Tuesday, September 12, 2000
Steamboat Springs A chamber of commerce leader pre-empted a City Council work session on community support funding Tuesday night by offering a proposal to phase out city subsidization of chamber marketing within five years. The proposal, set to begin with next year's budget, would reduce city expenditures by up to $281,000 by 2006.
"We are coming here in a spirit of community to try to put together a proposal that will hopefully meet the needs of the community as well as serve prudent in your ability to pass your budget," said Sandy Evans Hall, executive vice president of the Steamboat Springs Chamber Resort Association.
Although the council members discussed the viability of the plan, they did not vote on the entire five-year plan Tuesday.
They may not be able to vote on the plan in its entirety because the TABOR amendment prevents them from planning budgets that far in the future, City Council President Kevin Bennett said. They can, however, vote the phase-out into each successive budget in the next five years.
"Tourism and growth is not paying its way," said Councilman Jim Engleken, who had already proposed a two-year plan phasing out city subsidization of marketing. The amount of money saved from the phase-out is not going to solve all of the city's problems, he added.
Many of the nearly 150 residents who attended the meeting responded to Evans Hall's proposal in two hours of inspired public comment that featured arguments on both sides of the issue of subsidizing tourism.
The city paid out $311,665 to subsidize chamber marketing last year, which was paid for primarily with sales tax revenue. The city and chamber have had an informal agreement to fund marketing partially out of the city's coffers for 16 years.
In addition to the city's contribution, the chamber also received funding from a vendor's fee formerly paid out by local businesses.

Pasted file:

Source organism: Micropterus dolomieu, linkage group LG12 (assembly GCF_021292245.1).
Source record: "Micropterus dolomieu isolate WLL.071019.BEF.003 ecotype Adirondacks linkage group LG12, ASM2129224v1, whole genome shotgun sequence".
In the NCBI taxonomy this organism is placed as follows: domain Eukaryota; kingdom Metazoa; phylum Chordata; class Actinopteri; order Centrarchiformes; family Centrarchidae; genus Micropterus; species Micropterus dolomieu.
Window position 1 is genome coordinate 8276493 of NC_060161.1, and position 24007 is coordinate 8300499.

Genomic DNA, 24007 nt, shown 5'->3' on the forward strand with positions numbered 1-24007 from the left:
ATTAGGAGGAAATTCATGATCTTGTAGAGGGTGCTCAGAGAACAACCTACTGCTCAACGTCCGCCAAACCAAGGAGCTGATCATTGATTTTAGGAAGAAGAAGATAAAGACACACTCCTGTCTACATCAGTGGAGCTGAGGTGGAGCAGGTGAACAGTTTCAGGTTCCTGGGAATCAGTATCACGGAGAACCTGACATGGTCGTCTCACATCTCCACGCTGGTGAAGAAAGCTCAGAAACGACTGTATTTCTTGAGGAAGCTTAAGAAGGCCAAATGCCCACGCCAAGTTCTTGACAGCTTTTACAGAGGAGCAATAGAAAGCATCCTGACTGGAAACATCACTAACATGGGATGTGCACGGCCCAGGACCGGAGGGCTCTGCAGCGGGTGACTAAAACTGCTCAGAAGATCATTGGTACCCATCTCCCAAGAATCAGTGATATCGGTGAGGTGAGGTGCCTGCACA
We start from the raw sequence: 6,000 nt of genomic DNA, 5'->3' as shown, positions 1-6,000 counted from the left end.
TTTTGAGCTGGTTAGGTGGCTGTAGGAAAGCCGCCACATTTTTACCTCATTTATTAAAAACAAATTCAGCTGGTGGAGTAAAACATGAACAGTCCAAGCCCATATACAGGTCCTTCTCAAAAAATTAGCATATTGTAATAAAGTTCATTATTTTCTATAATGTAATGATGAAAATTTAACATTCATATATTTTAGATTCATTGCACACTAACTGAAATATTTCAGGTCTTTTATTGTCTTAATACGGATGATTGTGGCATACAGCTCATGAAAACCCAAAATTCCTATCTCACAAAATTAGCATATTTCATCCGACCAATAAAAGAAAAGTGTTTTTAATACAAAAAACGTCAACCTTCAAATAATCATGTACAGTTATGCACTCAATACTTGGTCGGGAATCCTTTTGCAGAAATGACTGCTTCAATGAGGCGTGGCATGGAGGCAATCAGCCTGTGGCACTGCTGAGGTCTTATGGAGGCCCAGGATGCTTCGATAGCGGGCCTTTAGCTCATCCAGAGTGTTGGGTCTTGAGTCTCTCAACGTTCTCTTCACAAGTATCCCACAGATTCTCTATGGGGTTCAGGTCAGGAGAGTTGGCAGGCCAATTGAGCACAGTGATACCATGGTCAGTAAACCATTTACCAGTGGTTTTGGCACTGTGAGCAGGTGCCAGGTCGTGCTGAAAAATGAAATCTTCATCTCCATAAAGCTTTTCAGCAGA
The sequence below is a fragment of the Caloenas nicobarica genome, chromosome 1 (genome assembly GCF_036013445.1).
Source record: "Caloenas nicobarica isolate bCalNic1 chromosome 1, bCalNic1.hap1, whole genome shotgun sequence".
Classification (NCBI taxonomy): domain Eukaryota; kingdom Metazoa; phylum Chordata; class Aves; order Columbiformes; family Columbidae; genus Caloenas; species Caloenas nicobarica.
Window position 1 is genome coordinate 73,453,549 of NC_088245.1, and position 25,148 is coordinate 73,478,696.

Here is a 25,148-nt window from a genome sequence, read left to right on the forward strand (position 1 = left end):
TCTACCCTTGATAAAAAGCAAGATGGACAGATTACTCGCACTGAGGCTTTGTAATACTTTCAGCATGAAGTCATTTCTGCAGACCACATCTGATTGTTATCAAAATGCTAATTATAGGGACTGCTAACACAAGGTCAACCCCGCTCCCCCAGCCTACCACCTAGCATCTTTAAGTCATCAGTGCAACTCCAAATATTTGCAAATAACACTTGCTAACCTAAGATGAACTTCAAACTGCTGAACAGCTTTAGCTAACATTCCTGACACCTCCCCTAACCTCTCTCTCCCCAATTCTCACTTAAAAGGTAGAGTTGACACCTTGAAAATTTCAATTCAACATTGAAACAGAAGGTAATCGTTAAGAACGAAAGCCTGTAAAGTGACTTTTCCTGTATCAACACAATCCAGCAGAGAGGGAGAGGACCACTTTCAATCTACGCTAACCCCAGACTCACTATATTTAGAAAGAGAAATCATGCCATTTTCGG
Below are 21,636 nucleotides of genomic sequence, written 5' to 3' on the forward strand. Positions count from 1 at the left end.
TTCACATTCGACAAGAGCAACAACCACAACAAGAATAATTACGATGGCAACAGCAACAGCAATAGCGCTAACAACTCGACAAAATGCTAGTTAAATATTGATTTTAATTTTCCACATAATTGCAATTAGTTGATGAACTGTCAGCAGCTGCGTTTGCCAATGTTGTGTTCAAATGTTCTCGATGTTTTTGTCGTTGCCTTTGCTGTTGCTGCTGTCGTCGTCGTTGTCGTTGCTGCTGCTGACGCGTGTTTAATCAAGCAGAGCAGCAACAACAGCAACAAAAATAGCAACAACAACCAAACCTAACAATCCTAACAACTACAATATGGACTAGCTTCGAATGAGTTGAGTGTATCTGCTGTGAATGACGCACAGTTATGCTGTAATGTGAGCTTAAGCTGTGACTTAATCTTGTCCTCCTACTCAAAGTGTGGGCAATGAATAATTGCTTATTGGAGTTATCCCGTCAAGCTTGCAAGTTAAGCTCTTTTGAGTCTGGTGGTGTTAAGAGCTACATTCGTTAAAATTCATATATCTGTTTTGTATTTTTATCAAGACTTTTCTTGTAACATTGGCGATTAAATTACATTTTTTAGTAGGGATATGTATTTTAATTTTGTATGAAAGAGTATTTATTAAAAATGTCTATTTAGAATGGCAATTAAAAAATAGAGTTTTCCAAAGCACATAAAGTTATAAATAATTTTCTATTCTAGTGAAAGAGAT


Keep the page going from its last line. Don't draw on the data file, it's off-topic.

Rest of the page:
The public discussion included about 40 members of the community voicing their opinions from all sides of the debate on growth that has raged throughout this community for a number of years.
The speakers ranged from developers and Realtors worried about the potential the proposal has to harm the tourist economy to angry snowboarders tired of paying for advertising aimed at attracting wealthy tourists. Some representatives of working families were at the meeting to support increased community funding and talked about needing more money to help fund social services in Steamboat. In these comments, the chamber's proposal often came into the picture as one possible method of diverting funds to city services.
"Human services need to be enhanced," said Darcy Trask, who had to leave the meeting early to take care of her children. "For working families who are employees, that's particularly critical."
Business owners who cater primarily to tourists warned the community and the council to take heed of the possible results of this proposal. Because the city relies entirely on sales tax revenue to fund the government, decreased marketing expenditures could mean less tourists in Steamboat. That, in turn, could mean less sales tax revenue. Also, many of the jobs in Steamboat rely entirely on tourism.
"I have a responsibility as the employer of 25 people whose jobs and their ability to have income is based very heavily on tourism," said Holiday Inn Manager Larry Wheeler.
The issue of ending the subsidization of growth by the city is not a new one. It was the first item mentioned on the council's proposed goals for 2001. It was also a major subject in a number of town meetings held this summer.
Those meetings, in addition to a community survey, helped prompt the chamber's decision to phase out city subsidies, Evans Hall said.
"Rather than let this be a decisive issue in the community, we decided to take action and be part of the solution in terms of finding a compromise that might bring the community back together again," Evans Hall said.
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